“The Nazis Next Door” exposed the stupidity and fatuousness of local Nazis and white supremacists who wore camo clothes and fought paintball battles in the East Bay woods, preparing for the day when they would slaughter Jews, communists, liberals, blacks and homosexuals. The three men I met, who let me get to know them (for which I was grateful), all were losers. Who knows where they are today. Dead? In jail? Perhaps they were in Charlottesville. Wherever they may be, their younger versions, who were complicit in the murder of Heather Heyer, also are losers, led by the loser-in-chief, Donald J. Trump. Resisters, you are winners. Future generations will hear of your heroic exploits in standing up to this regime, and compare you to the freedom fighters in occupied Europe who resisted Hitler’s nazis, and the civil rights marchers of the Sixties. Be proud! Remember these glorious days.

  1. Bob Henry says:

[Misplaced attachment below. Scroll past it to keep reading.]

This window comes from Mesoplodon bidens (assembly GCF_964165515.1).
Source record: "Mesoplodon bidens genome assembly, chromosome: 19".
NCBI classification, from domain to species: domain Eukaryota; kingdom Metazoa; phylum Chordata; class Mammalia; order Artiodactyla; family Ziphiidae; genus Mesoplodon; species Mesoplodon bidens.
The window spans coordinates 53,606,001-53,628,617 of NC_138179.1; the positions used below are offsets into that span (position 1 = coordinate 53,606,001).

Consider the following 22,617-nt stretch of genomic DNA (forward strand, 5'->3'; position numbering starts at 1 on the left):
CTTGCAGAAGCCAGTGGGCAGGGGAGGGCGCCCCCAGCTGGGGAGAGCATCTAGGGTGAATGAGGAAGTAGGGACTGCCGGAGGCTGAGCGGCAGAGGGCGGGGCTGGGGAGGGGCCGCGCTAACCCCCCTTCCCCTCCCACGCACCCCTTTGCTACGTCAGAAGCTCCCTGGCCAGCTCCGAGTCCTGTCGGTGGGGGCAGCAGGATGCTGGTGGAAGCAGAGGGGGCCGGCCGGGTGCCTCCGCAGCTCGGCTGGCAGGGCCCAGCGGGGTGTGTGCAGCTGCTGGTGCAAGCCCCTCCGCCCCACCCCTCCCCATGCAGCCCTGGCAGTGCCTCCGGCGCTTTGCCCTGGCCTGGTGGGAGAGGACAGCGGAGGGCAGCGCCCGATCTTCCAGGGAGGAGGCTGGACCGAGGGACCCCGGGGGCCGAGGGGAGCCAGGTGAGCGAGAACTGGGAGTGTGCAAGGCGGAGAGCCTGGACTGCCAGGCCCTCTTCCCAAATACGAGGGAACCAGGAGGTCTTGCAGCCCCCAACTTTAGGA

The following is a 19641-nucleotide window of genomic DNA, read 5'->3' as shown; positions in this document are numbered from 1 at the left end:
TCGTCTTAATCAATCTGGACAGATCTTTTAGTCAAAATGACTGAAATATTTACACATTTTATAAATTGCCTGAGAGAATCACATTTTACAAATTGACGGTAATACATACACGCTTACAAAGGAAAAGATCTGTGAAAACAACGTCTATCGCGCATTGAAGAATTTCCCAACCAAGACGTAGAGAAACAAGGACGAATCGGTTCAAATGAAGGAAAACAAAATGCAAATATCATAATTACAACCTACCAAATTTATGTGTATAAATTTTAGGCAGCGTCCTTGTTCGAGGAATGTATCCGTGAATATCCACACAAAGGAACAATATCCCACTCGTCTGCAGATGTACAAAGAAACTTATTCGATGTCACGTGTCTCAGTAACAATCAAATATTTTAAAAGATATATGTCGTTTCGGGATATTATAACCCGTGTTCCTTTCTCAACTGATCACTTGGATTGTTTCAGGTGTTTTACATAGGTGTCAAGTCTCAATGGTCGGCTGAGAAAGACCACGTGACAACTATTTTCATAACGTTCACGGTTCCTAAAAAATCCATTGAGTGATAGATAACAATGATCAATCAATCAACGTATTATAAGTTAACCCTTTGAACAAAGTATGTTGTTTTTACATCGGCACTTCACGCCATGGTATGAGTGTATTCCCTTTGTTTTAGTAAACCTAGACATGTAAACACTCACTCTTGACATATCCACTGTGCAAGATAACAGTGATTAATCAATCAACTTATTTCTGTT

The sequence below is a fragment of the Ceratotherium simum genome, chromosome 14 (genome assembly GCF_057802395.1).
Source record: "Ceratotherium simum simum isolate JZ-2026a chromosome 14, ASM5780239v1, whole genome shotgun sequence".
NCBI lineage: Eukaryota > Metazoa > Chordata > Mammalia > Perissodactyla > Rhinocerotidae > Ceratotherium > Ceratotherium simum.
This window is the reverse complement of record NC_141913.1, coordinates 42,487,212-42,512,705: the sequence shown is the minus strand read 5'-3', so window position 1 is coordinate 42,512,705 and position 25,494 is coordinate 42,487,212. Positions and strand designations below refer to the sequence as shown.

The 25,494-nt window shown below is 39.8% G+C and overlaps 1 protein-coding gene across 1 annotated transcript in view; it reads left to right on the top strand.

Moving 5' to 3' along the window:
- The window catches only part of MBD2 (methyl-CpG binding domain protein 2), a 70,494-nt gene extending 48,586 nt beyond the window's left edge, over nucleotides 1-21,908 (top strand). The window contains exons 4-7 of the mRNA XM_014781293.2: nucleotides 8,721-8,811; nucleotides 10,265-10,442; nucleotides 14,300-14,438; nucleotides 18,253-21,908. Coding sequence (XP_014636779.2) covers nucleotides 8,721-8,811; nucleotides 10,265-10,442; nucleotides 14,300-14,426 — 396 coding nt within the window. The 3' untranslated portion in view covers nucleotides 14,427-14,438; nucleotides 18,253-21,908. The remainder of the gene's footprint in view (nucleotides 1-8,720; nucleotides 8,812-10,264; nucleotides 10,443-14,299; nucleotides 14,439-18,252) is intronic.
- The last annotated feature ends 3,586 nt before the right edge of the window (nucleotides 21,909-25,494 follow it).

Tom Lehrer had some acerbic observations on this subject — worth revisiting.

    “I Wanna Go Back To Dixie”



    I wanna go back to Dixie,
    Take me back to dear ol’ Dixie,
    That’s the only li’l ol’ place for li’l ol’ me.
    Ol’ times there are not forgotten,
    Whuppin’ slaves and sellin’ cotton,
    And waitin’ for the Robert E. Lee.
    (It was never there on time.)
    I’ll go back to the Swanee,
    Where pellagra makes you scrawny,
    And the Honeysuckle clutters up the vine
    I really am a-fixin’
    To go home and start a-mixin’
    Down below that Mason-Dixon line.

    Oh, poll tax, how I love ya, how I love ya,
    My dear old poll tax.

    Won’tcha come with me to Alabammy,
    Back to the arms of my dear ol’ Mammy,
    Her cookin’s lousy and her hands are clammy,